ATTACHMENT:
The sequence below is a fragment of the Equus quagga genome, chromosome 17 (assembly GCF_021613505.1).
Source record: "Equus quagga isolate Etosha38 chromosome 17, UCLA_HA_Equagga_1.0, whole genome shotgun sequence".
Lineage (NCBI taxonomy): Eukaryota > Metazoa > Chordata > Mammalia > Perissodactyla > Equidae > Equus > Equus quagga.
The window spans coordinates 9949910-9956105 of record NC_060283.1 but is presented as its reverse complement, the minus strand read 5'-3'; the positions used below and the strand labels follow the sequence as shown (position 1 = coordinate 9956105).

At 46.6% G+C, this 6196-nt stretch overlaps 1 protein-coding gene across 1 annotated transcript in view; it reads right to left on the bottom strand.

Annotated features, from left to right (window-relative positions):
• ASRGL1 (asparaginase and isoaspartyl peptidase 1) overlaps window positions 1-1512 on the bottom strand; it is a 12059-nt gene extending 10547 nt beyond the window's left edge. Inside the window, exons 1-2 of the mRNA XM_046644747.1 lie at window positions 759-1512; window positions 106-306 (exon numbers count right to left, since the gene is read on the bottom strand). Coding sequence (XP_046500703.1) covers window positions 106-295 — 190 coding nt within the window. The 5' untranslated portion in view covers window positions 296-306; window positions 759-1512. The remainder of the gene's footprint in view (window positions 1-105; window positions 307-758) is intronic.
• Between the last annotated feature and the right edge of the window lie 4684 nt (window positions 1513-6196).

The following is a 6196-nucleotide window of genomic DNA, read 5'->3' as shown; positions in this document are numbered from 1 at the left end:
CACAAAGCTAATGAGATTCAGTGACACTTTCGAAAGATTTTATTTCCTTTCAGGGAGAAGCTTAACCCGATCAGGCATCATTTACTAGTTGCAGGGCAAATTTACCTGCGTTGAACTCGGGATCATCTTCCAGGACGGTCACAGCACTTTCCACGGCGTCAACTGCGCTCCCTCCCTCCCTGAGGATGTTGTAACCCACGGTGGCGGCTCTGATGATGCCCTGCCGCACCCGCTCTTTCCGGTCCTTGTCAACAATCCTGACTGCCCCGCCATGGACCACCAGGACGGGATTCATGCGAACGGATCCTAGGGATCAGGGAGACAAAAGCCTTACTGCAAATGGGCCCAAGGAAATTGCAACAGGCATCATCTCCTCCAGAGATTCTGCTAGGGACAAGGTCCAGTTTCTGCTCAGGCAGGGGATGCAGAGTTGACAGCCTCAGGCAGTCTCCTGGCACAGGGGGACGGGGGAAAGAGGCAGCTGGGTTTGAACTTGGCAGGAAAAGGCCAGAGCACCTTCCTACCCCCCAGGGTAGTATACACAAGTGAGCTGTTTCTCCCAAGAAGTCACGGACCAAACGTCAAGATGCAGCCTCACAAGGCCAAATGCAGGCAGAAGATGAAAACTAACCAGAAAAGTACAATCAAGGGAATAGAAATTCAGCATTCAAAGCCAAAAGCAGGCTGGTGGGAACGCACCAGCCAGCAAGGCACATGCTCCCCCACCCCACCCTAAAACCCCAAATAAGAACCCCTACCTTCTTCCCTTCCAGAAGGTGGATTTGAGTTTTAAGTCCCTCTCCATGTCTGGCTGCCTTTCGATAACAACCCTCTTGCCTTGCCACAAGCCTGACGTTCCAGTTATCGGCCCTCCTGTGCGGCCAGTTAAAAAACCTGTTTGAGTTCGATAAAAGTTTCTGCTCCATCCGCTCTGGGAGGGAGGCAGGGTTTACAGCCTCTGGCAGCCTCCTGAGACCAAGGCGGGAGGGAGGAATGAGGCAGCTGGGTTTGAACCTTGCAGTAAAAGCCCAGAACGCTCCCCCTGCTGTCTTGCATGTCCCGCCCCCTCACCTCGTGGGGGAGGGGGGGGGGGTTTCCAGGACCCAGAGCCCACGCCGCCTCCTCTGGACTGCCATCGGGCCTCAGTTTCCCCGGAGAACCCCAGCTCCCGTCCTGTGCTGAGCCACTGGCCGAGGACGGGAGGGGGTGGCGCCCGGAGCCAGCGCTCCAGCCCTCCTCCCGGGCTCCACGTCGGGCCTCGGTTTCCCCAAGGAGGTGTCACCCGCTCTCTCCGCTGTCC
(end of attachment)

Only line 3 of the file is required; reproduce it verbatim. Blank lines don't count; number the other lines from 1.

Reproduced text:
Lineage (NCBI taxonomy): Eukaryota > Metazoa > Chordata > Mammalia > Perissodactyla > Equidae > Equus > Equus quagga.